MJ’s sordid last days

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Michael Jackson was a basket case' who locked himself in his hotel suite in a drunken stupor a day before launching his comeback concert.

Leaked emails show how the promoters for This Is It at the O2 venue in London thought the singer was an emotionally paralysed mess' who had cracked under the pressure.

He could not even sing and dance at the same time and was in such a state that the show's director called for psychiatric intervention. In a ghoulish twist, those behind the concert also saw the benefits of Jackson's death and after the event anticipated the fortune' it would make them.

The 250 pages of emails were sent in the run-up to Jackson's death in June 2009 and the months after. They were leaked ahead of an attempt by Lloyd's of London, which insured the concerts, to void an £11million cancellation policy which was taken out by promoter AEG.

Lloyd's has said AEG did not tell the truth about Jackson's health and publicly stated he was sane and very healthy'.

The most shocking email was sent in March 2009, the day before the press conference to launch the show in London.

When Randy Phillips, a promoter at AEG, went to Jackson's hotel suite he found the singer so drunk that he had to dress him because Jackson was unable to do so himself. Phillips wrote to the company's president Tim Leiweke: MJ is locked in his room drunk and despondent. I [am] trying to sober him up.'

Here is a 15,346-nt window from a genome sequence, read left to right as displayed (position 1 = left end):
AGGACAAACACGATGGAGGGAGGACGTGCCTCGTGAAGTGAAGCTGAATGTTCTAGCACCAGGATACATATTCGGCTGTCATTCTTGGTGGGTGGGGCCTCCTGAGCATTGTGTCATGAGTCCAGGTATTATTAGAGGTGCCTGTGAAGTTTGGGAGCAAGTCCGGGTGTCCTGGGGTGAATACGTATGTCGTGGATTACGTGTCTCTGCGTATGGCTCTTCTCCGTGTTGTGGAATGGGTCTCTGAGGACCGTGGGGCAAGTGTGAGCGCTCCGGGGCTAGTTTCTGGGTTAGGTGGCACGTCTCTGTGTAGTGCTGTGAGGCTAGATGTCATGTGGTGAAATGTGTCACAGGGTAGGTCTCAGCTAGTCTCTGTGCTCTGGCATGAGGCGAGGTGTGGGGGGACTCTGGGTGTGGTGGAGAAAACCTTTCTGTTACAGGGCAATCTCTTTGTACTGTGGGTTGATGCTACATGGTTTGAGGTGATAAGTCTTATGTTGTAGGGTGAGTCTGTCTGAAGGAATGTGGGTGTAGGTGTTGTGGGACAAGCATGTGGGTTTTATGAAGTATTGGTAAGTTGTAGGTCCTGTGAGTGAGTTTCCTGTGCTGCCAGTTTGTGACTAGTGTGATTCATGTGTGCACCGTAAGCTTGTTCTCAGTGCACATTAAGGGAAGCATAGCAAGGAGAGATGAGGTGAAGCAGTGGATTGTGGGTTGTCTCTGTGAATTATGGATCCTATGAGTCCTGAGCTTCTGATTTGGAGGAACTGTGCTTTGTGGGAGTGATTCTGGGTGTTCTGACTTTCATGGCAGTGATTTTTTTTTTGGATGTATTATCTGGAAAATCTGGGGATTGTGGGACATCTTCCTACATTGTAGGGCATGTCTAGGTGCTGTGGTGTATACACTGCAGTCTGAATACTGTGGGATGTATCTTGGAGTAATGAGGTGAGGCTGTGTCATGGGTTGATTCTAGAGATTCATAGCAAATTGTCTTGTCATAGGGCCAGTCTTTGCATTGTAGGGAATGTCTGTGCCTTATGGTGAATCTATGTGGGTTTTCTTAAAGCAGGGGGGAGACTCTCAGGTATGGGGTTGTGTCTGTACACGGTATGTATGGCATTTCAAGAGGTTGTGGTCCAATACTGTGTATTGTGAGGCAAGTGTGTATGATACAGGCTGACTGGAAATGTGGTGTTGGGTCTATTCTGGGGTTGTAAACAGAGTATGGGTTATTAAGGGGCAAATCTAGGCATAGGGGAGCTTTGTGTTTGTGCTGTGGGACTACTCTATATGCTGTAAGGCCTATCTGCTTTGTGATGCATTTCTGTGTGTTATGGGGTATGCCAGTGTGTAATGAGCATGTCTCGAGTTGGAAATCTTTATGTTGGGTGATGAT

In the US where Leiweke had just woken up, he saw the message on his BlackBerry and replied: Are you kidding me?'

Phillips responded: I screamed at him so loud the walls are shaking. He is an emotionally paralysed mess riddled with self loathing and doubt now that it is show time.' By June that year the alarm bells were ringing loud and clear and a production manager wrote that Jackson was a basket case' and that doubt is pervasive'.

Phillips also wrote to Leiweke: We have a real problem here.'

The show's director, Kenny Ortega, who had known Jackson for two decades, called for him to be evaluated by a psychiatrist. He also said Jackson would have to lip synch some of his songs because he was racked by paranoia, anxiety and obsessive-like behaviour'.

Ortega wrote in an email: It is like there are two people there. One (deep inside) trying to hold on to what he was and still can be and not wanting us to quit him, the other in this weakened and troubled state.'

If Jackson were to back out then AEG would seize control of his musical estate to recoup its losses, something the singer knew all too well.

His personal physician Conrad Murray later jailed for involuntary manslaughter for administering him powerful prescription drugs had been asked for Jackson's medical records ten times by Lloyd's.

Murray responded to the tenth request from Jackson's bedroom in Los Angeles that his patient had declined permission to release them. An hour later Jackson stopped breathing and died.

After his death, AEG earned some £160million from the documentary film This Is It, which featured rehearsal footage.

Phillips wrote in August 2009: Michael's death is a terrible tragedy, but life must go on. AEG will make a fortune from merch sales, ticket retention, the touring exhibition and the film/dvd.' The emails will be of interest to the Jackson family, which is pursuing a wrongful death lawsuit against AEG accusing it of forcing the singer to perform.

In a statement, AEG said the correspondence was taken out of context and it would be supercilious' to suggest Jackson was not able to deal with his own affairs.

It has also emerged that Jackson's children are penniless on paper even though their father's estate has made £377million in the three years since he died.

Family rows and legal wrangling means none of the money has been given to Prince, 15, Paris, 14, and ten-year-old Blanket, who have been living off a stipend controlled by court orders. Jackson's affairs could take five more years to settle. – Daily Mail


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